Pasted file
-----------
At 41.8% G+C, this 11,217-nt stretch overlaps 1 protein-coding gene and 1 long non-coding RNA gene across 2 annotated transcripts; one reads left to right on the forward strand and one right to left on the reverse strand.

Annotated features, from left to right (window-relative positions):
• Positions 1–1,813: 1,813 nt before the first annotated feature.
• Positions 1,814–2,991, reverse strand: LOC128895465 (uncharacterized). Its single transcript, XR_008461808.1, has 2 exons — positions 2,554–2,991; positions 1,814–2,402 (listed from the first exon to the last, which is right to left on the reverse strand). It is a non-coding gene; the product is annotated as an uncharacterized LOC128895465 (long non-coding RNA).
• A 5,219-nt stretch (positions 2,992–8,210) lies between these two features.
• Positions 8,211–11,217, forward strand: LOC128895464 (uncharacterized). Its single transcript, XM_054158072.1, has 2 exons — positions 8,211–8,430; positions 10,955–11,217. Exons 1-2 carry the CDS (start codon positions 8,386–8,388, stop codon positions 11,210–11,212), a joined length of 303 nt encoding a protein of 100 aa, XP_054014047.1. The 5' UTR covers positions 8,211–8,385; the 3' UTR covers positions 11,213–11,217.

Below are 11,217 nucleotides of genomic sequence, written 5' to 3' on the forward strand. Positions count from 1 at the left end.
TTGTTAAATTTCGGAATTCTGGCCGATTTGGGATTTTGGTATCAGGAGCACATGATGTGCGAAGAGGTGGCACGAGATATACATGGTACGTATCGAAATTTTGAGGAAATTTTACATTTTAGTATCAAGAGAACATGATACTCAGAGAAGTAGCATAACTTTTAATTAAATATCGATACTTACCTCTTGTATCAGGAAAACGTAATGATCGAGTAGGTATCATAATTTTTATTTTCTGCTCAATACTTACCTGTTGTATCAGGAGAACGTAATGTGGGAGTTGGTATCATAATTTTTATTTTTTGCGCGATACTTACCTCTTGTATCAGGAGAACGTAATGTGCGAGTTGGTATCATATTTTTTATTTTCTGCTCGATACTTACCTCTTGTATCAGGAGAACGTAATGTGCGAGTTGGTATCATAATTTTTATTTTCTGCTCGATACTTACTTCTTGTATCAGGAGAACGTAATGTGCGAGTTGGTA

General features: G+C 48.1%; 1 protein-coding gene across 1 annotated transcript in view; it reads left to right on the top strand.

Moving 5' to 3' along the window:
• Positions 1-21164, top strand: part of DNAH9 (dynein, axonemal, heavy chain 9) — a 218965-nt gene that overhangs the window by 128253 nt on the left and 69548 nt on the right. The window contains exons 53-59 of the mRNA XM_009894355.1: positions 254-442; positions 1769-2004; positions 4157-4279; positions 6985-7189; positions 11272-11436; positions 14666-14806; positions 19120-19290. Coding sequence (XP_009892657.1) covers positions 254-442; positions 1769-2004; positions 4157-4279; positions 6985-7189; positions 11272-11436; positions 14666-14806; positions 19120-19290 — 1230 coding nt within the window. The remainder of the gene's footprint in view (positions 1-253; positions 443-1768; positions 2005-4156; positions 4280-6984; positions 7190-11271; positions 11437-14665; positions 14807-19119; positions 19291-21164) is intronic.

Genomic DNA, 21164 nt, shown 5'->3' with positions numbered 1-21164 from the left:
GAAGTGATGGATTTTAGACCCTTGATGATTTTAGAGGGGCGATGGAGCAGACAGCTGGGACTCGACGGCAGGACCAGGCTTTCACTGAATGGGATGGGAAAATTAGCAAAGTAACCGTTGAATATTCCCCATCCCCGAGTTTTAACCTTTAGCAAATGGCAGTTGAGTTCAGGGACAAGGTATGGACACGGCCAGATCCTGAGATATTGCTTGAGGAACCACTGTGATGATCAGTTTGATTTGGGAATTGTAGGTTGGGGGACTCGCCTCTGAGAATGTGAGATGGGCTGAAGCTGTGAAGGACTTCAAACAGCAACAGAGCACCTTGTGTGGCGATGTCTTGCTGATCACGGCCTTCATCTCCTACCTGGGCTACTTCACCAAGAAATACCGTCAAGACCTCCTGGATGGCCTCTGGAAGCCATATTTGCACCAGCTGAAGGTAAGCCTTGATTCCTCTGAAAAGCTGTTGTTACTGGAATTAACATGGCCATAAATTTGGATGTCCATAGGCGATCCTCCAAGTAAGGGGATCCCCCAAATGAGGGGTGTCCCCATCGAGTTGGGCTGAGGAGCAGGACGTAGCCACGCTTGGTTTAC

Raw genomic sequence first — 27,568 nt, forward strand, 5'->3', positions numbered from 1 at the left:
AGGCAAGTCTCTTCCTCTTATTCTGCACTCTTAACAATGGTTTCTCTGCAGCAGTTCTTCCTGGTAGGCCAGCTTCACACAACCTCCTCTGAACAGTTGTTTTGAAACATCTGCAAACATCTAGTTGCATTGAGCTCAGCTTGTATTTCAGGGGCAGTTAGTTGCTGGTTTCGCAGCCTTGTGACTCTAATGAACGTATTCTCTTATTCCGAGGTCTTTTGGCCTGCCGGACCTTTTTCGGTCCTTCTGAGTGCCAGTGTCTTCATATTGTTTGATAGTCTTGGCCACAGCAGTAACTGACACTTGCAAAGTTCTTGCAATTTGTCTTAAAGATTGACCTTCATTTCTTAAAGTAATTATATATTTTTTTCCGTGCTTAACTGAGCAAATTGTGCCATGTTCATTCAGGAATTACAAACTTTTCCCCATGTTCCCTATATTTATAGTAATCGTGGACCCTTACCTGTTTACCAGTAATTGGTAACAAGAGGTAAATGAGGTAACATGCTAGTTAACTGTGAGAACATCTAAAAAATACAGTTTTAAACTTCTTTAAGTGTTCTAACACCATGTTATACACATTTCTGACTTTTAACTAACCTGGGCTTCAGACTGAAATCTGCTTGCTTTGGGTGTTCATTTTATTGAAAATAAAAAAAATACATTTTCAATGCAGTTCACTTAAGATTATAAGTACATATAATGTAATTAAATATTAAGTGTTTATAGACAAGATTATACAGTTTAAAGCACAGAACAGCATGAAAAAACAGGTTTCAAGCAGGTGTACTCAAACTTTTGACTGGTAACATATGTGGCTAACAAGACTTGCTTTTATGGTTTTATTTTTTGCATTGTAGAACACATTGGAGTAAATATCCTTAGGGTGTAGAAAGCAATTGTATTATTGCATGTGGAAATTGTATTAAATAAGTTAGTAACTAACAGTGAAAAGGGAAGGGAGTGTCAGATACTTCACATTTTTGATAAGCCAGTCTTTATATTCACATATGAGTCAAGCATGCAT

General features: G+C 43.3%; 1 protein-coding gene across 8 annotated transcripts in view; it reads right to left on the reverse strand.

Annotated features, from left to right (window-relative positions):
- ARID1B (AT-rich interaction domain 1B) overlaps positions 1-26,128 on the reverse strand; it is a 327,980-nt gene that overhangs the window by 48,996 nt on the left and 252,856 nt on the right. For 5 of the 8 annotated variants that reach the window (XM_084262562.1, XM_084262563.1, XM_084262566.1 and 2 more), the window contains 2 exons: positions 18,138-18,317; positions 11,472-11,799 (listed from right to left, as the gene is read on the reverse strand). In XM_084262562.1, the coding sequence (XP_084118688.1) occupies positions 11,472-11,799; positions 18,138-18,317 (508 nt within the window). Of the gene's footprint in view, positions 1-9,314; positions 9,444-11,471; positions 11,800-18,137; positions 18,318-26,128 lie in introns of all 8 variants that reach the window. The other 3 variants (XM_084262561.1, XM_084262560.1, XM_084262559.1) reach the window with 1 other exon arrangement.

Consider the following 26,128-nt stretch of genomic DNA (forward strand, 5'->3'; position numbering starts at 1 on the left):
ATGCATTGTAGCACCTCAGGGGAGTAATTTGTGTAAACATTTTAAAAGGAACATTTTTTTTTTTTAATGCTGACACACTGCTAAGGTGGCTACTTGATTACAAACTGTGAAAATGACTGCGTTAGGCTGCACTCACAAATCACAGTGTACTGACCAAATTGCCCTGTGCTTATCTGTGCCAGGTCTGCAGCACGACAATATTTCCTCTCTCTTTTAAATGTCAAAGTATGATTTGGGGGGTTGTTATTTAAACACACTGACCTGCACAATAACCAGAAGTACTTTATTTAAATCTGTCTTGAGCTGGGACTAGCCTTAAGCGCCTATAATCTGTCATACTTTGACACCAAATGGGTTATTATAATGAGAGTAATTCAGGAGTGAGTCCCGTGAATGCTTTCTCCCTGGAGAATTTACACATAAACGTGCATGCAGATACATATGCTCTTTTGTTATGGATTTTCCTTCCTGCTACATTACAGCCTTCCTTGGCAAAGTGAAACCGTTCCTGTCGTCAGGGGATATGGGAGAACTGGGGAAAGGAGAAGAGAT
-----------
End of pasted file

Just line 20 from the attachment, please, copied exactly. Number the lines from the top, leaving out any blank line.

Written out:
ATGCATTGTAGCACCTCAGGGGAGTAATTTGTGTAAACATTTTAAAAGGAACATTTTTTTTTTTTAATGCTGACACACTGCTAAGGTGGCTACTTGATTACAAACTGTGAAAATGACTGCGTTAGGCTGCACTCACAAATCACAGTGTACTGACCAAATTGCCCTGTGCTTATCTGTGCCAGGTCTGCAGCACGACAATATTTCCTCTCTCTTTTAAATGTCAAAGTATGATTTGGGGGGTTGTTATTTAAACACACTGACCTGCACAATAACCAGAAGTACTTTATTTAAATCTGTCTTGAGCTGGGACTAGCCTTAAGCGCCTATAATCTGTCATACTTTGACACCAAATGGGTTATTATAATGAGAGTAATTCAGGAGTGAGTCCCGTGAATGCTTTCTCCCTGGAGAATTTACACATAAACGTGCATGCAGATACATATGCTCTTTTGTTATGGATTTTCCTTCCTGCTACATTACAGCCTTCCTTGGCAAAGTGAAACCGTTCCTGTCGTCAGGGGATATGGGAGAACTGGGGAAAGGAGAAGAGAT